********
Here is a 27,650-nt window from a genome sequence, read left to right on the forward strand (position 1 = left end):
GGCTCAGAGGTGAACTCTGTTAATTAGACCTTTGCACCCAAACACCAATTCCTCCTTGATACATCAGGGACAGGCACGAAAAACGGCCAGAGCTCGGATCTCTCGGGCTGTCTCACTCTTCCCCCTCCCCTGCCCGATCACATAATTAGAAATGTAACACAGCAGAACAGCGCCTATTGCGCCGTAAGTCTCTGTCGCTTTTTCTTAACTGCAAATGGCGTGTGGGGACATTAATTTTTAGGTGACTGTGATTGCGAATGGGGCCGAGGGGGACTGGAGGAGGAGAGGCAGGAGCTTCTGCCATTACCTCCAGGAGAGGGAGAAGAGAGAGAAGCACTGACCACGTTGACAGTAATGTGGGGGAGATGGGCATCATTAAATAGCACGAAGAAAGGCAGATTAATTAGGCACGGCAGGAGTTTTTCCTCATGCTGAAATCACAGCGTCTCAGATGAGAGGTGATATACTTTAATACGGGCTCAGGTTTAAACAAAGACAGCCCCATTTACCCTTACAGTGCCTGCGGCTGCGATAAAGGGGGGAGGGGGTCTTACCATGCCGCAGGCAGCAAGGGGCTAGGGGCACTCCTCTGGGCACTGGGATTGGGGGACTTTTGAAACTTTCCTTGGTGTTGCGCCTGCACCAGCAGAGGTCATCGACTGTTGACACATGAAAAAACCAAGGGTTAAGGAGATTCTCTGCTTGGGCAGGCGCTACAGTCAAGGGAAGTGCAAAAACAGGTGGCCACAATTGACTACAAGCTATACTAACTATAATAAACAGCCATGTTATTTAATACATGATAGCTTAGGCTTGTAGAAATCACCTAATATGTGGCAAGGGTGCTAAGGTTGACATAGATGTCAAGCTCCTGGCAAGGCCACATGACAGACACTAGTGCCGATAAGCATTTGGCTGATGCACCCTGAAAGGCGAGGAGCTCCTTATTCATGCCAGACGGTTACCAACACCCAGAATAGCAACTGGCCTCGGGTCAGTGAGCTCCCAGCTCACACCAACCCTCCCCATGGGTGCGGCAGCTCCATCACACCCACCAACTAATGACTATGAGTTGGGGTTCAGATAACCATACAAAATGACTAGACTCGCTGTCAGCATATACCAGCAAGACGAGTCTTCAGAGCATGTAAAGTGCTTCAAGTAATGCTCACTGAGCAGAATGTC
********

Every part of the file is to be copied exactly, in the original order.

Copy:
Here is a 27,650-nt window from a genome sequence, read left to right on the forward strand (position 1 = left end):
GGCTCAGAGGTGAACTCTGTTAATTAGACCTTTGCACCCAAACACCAATTCCTCCTTGATACATCAGGGACAGGCACGAAAAACGGCCAGAGCTCGGATCTCTCGGGCTGTCTCACTCTTCCCCCTCCCCTGCCCGATCACATAATTAGAAATGTAACACAGCAGAACAGCGCCTATTGCGCCGTAAGTCTCTGTCGCTTTTTCTTAACTGCAAATGGCGTGTGGGGACATTAATTTTTAGGTGACTGTGATTGCGAATGGGGCCGAGGGGGACTGGAGGAGGAGAGGCAGGAGCTTCTGCCATTACCTCCAGGAGAGGGAGAAGAGAGAGAAGCACTGACCACGTTGACAGTAATGTGGGGGAGATGGGCATCATTAAATAGCACGAAGAAAGGCAGATTAATTAGGCACGGCAGGAGTTTTTCCTCATGCTGAAATCACAGCGTCTCAGATGAGAGGTGATATACTTTAATACGGGCTCAGGTTTAAACAAAGACAGCCCCATTTACCCTTACAGTGCCTGCGGCTGCGATAAAGGGGGGAGGGGGTCTTACCATGCCGCAGGCAGCAAGGGGCTAGGGGCACTCCTCTGGGCACTGGGATTGGGGGACTTTTGAAACTTTCCTTGGTGTTGCGCCTGCACCAGCAGAGGTCATCGACTGTTGACACATGAAAAAACCAAGGGTTAAGGAGATTCTCTGCTTGGGCAGGCGCTACAGTCAAGGGAAGTGCAAAAACAGGTGGCCACAATTGACTACAAGCTATACTAACTATAATAAACAGCCATGTTATTTAATACATGATAGCTTAGGCTTGTAGAAATCACCTAATATGTGGCAAGGGTGCTAAGGTTGACATAGATGTCAAGCTCCTGGCAAGGCCACATGACAGACACTAGTGCCGATAAGCATTTGGCTGATGCACCCTGAAAGGCGAGGAGCTCCTTATTCATGCCAGACGGTTACCAACACCCAGAATAGCAACTGGCCTCGGGTCAGTGAGCTCCCAGCTCACACCAACCCTCCCCATGGGTGCGGCAGCTCCATCACACCCACCAACTAATGACTATGAGTTGGGGTTCAGATAACCATACAAAATGACTAGACTCGCTGTCAGCATATACCAGCAAGACGAGTCTTCAGAGCATGTAAAGTGCTTCAAGTAATGCTCACTGAGCAGAATGTC